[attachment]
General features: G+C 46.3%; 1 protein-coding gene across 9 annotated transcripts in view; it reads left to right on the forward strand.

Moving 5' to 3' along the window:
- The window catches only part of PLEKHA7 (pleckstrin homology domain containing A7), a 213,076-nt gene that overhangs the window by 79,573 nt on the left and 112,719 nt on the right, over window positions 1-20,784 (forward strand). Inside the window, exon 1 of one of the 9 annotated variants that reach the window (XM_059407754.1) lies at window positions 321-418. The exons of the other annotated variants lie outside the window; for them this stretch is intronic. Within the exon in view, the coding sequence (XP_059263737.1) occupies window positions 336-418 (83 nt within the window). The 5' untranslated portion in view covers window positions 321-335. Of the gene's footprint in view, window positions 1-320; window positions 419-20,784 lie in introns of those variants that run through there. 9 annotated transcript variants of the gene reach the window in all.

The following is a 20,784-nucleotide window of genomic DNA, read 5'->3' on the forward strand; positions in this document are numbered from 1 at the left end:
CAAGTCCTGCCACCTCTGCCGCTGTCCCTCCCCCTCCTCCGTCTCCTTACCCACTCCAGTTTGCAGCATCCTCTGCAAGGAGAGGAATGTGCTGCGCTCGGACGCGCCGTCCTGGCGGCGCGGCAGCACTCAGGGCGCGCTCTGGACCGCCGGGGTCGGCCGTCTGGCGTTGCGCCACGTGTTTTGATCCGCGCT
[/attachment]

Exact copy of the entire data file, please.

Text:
General features: G+C 46.3%; 1 protein-coding gene across 9 annotated transcripts in view; it reads left to right on the forward strand.

Moving 5' to 3' along the window:
- The window catches only part of PLEKHA7 (pleckstrin homology domain containing A7), a 213,076-nt gene that overhangs the window by 79,573 nt on the left and 112,719 nt on the right, over window positions 1-20,784 (forward strand). Inside the window, exon 1 of one of the 9 annotated variants that reach the window (XM_059407754.1) lies at window positions 321-418. The exons of the other annotated variants lie outside the window; for them this stretch is intronic. Within the exon in view, the coding sequence (XP_059263737.1) occupies window positions 336-418 (83 nt within the window). The 5' untranslated portion in view covers window positions 321-335. Of the gene's footprint in view, window positions 1-320; window positions 419-20,784 lie in introns of those variants that run through there. 9 annotated transcript variants of the gene reach the window in all.

The following is a 20,784-nucleotide window of genomic DNA, read 5'->3' on the forward strand; positions in this document are numbered from 1 at the left end:
CAAGTCCTGCCACCTCTGCCGCTGTCCCTCCCCCTCCTCCGTCTCCTTACCCACTCCAGTTTGCAGCATCCTCTGCAAGGAGAGGAATGTGCTGCGCTCGGACGCGCCGTCCTGGCGGCGCGGCAGCACTCAGGGCGCGCTCTGGACCGCCGGGGTCGGCCGTCTGGCGTTGCGCCACGTGTTTTGATCCGCGCT